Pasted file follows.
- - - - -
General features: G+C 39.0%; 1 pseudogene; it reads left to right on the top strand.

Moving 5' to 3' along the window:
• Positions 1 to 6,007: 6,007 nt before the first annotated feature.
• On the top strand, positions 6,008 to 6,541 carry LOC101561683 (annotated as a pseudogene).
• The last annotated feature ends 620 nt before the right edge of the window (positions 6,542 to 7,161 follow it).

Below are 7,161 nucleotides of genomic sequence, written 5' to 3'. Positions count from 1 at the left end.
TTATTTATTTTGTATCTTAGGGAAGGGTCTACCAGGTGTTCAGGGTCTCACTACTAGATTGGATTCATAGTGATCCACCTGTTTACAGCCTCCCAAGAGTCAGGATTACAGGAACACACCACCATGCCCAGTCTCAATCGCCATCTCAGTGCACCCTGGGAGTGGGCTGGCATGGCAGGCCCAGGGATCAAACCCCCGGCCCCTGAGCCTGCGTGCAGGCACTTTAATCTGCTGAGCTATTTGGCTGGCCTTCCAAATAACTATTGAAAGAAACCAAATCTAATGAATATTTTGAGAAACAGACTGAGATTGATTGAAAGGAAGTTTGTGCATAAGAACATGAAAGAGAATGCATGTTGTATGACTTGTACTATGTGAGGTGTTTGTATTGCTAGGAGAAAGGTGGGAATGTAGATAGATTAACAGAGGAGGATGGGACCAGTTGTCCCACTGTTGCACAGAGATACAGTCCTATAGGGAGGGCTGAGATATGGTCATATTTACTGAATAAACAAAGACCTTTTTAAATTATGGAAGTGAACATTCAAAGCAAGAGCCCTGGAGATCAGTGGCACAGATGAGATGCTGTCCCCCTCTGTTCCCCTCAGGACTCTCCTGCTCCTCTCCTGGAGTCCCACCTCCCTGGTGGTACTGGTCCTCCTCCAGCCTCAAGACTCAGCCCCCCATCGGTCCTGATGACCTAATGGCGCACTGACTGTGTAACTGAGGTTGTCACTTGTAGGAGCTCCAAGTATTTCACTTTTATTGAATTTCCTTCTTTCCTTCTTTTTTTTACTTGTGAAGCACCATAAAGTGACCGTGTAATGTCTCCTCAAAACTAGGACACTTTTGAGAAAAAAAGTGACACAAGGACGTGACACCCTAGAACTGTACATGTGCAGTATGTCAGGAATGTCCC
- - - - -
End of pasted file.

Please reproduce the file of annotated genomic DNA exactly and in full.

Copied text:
General features: G+C 39.0%; 1 pseudogene; it reads left to right on the top strand.

Moving 5' to 3' along the window:
• Positions 1 to 6,007: 6,007 nt before the first annotated feature.
• On the top strand, positions 6,008 to 6,541 carry LOC101561683 (annotated as a pseudogene).
• The last annotated feature ends 620 nt before the right edge of the window (positions 6,542 to 7,161 follow it).

Below are 7,161 nucleotides of genomic sequence, written 5' to 3'. Positions count from 1 at the left end.
TTATTTATTTTGTATCTTAGGGAAGGGTCTACCAGGTGTTCAGGGTCTCACTACTAGATTGGATTCATAGTGATCCACCTGTTTACAGCCTCCCAAGAGTCAGGATTACAGGAACACACCACCATGCCCAGTCTCAATCGCCATCTCAGTGCACCCTGGGAGTGGGCTGGCATGGCAGGCCCAGGGATCAAACCCCCGGCCCCTGAGCCTGCGTGCAGGCACTTTAATCTGCTGAGCTATTTGGCTGGCCTTCCAAATAACTATTGAAAGAAACCAAATCTAATGAATATTTTGAGAAACAGACTGAGATTGATTGAAAGGAAGTTTGTGCATAAGAACATGAAAGAGAATGCATGTTGTATGACTTGTACTATGTGAGGTGTTTGTATTGCTAGGAGAAAGGTGGGAATGTAGATAGATTAACAGAGGAGGATGGGACCAGTTGTCCCACTGTTGCACAGAGATACAGTCCTATAGGGAGGGCTGAGATATGGTCATATTTACTGAATAAACAAAGACCTTTTTAAATTATGGAAGTGAACATTCAAAGCAAGAGCCCTGGAGATCAGTGGCACAGATGAGATGCTGTCCCCCTCTGTTCCCCTCAGGACTCTCCTGCTCCTCTCCTGGAGTCCCACCTCCCTGGTGGTACTGGTCCTCCTCCAGCCTCAAGACTCAGCCCCCCATCGGTCCTGATGACCTAATGGCGCACTGACTGTGTAACTGAGGTTGTCACTTGTAGGAGCTCCAAGTATTTCACTTTTATTGAATTTCCTTCTTTCCTTCTTTTTTTTACTTGTGAAGCACCATAAAGTGACCGTGTAATGTCTCCTCAAAACTAGGACACTTTTGAGAAAAAAAGTGACACAAGGACGTGACACCCTAGAACTGTACATGTGCAGTATGTCAGGAATGTCCC